The God Who Is There

The fool says in his heart, “God does not exist.”—Psalm 14:1

The idea of a living, personal God gives men and women the jitters. They sense deep within that they are accountable to Him, but they don’t know just what to do about it.

C. S. Lewis put it like this: “The Pantheist’s God does nothing, demands nothing. He is there if you wish for Him, like a book on a shelf. He will not pursue you. There is no danger that at any time heaven and earth should feel awe at His glance. But Christ the Creator King is there. And His intervening presence is terribly startling to discover.” Lewis goes on to compare the shock of discovering that there is a living, personal God in the universe to sitting alone in the dark and sensing someone breathing beside you. “It is always shocking,” he says, “to meet life where we thought we were alone.”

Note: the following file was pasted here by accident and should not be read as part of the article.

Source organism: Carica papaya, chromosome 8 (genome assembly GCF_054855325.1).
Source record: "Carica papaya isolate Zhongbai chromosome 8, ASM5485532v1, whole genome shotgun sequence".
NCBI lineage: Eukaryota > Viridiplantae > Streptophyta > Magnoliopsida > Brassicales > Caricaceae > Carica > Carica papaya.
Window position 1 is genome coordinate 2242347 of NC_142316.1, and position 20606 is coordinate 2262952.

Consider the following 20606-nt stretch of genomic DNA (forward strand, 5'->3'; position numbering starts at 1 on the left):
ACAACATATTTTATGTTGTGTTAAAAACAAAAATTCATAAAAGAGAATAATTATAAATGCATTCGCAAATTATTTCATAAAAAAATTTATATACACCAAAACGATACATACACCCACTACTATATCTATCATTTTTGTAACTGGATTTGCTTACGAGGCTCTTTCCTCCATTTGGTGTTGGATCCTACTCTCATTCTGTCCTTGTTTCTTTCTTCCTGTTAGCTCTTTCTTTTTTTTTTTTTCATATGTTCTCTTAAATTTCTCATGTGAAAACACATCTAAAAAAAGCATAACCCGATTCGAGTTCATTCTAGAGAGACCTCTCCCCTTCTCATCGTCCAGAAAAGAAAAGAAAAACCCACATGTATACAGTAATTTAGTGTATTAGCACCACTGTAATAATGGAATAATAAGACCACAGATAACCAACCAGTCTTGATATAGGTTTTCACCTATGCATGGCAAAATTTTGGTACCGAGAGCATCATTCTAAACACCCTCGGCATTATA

Listen to this paragraph by Lewis which I quote in full, as it puts the truth in a way that cannot be equaled:

There comes a moment when the children who have been playing at burglars hush suddenly; was that a real footstep in the hall? There comes a moment when people who have been dabbling in religion suddenly draw back. Supposing we really found Him! We never meant it to come to that! Worse still, supposing He has found us? So it is a sort of Rubicon. One goes across, or not. But if one does, there is no manner of security against miracles. One may be in for anything.

No one need worry about getting any shocks when they steadfastly resist believing in a personal God. No shocks, but no salvation either.


Gracious God, how can I ever sufficiently thank You for bringing me to Yourself? The thought of a God who is alive, taking a personal interest in me, is more than I can comprehend. Yet I believe it. With all my heart. Thank You, dear Father. Amen.

Further Study

Ps 10:1-4; 36:1-4; 1Jn 2:22

What is at the heart of the atheist?

How does John describe those who deny Christ?

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